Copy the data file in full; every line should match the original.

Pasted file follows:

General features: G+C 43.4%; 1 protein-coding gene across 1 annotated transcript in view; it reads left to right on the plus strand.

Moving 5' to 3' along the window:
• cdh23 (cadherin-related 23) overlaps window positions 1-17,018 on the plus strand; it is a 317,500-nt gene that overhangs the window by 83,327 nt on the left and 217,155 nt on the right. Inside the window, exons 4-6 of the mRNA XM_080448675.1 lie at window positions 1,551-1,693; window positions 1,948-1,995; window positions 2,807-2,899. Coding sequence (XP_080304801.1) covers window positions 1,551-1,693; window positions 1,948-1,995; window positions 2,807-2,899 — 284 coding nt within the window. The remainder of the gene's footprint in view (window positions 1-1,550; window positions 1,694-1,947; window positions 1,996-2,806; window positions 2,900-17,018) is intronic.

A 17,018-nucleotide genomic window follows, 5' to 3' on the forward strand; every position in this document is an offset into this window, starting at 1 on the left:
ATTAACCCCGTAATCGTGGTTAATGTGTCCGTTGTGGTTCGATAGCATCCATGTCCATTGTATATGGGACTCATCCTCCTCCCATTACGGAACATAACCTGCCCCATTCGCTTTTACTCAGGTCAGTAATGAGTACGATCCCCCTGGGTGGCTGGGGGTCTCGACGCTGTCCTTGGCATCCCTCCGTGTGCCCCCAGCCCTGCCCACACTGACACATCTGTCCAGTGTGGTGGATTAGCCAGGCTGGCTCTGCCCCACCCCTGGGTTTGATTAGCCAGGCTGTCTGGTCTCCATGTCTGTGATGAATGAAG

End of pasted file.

General features: G+C 43.4%; 1 protein-coding gene across 1 annotated transcript in view; it reads left to right on the plus strand.

Moving 5' to 3' along the window:
• cdh23 (cadherin-related 23) overlaps window positions 1-17,018 on the plus strand; it is a 317,500-nt gene that overhangs the window by 83,327 nt on the left and 217,155 nt on the right. Inside the window, exons 4-6 of the mRNA XM_080448675.1 lie at window positions 1,551-1,693; window positions 1,948-1,995; window positions 2,807-2,899. Coding sequence (XP_080304801.1) covers window positions 1,551-1,693; window positions 1,948-1,995; window positions 2,807-2,899 — 284 coding nt within the window. The remainder of the gene's footprint in view (window positions 1-1,550; window positions 1,694-1,947; window positions 1,996-2,806; window positions 2,900-17,018) is intronic.

A 17,018-nucleotide genomic window follows, 5' to 3' on the forward strand; every position in this document is an offset into this window, starting at 1 on the left:
ATTAACCCCGTAATCGTGGTTAATGTGTCCGTTGTGGTTCGATAGCATCCATGTCCATTGTATATGGGACTCATCCTCCTCCCATTACGGAACATAACCTGCCCCATTCGCTTTTACTCAGGTCAGTAATGAGTACGATCCCCCTGGGTGGCTGGGGGTCTCGACGCTGTCCTTGGCATCCCTCCGTGTGCCCCCAGCCCTGCCCACACTGACACATCTGTCCAGTGTGGTGGATTAGCCAGGCTGGCTCTGCCCCACCCCTGGGTTTGATTAGCCAGGCTGTCTGGTCTCCATGTCTGTGATGAATGAAG